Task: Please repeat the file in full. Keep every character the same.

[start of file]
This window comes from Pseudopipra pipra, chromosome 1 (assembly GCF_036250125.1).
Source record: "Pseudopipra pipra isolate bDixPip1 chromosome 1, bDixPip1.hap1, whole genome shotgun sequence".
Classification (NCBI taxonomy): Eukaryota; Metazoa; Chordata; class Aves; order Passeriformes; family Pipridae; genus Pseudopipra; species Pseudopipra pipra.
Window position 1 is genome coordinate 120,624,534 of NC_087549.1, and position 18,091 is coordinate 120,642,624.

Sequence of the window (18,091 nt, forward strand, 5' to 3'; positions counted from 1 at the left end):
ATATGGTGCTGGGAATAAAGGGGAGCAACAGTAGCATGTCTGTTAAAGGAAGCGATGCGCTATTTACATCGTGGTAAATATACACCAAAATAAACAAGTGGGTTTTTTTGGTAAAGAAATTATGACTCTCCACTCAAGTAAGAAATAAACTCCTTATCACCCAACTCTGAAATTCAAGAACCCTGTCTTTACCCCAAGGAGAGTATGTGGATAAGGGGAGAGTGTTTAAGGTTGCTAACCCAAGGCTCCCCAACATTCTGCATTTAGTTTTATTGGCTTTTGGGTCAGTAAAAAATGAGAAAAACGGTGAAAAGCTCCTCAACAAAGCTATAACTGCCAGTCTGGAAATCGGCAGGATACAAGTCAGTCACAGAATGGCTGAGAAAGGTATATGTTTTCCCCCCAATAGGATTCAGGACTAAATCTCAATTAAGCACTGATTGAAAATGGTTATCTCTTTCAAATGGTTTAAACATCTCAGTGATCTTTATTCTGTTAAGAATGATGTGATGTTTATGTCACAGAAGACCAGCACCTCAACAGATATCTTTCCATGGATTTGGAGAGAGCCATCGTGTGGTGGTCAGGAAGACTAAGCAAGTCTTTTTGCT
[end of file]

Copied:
This window comes from Pseudopipra pipra, chromosome 1 (assembly GCF_036250125.1).
Source record: "Pseudopipra pipra isolate bDixPip1 chromosome 1, bDixPip1.hap1, whole genome shotgun sequence".
Classification (NCBI taxonomy): Eukaryota; Metazoa; Chordata; class Aves; order Passeriformes; family Pipridae; genus Pseudopipra; species Pseudopipra pipra.
Window position 1 is genome coordinate 120,624,534 of NC_087549.1, and position 18,091 is coordinate 120,642,624.

Sequence of the window (18,091 nt, forward strand, 5' to 3'; positions counted from 1 at the left end):
ATATGGTGCTGGGAATAAAGGGGAGCAACAGTAGCATGTCTGTTAAAGGAAGCGATGCGCTATTTACATCGTGGTAAATATACACCAAAATAAACAAGTGGGTTTTTTTGGTAAAGAAATTATGACTCTCCACTCAAGTAAGAAATAAACTCCTTATCACCCAACTCTGAAATTCAAGAACCCTGTCTTTACCCCAAGGAGAGTATGTGGATAAGGGGAGAGTGTTTAAGGTTGCTAACCCAAGGCTCCCCAACATTCTGCATTTAGTTTTATTGGCTTTTGGGTCAGTAAAAAATGAGAAAAACGGTGAAAAGCTCCTCAACAAAGCTATAACTGCCAGTCTGGAAATCGGCAGGATACAAGTCAGTCACAGAATGGCTGAGAAAGGTATATGTTTTCCCCCCAATAGGATTCAGGACTAAATCTCAATTAAGCACTGATTGAAAATGGTTATCTCTTTCAAATGGTTTAAACATCTCAGTGATCTTTATTCTGTTAAGAATGATGTGATGTTTATGTCACAGAAGACCAGCACCTCAACAGATATCTTTCCATGGATTTGGAGAGAGCCATCGTGTGGTGGTCAGGAAGACTAAGCAAGTCTTTTTGCT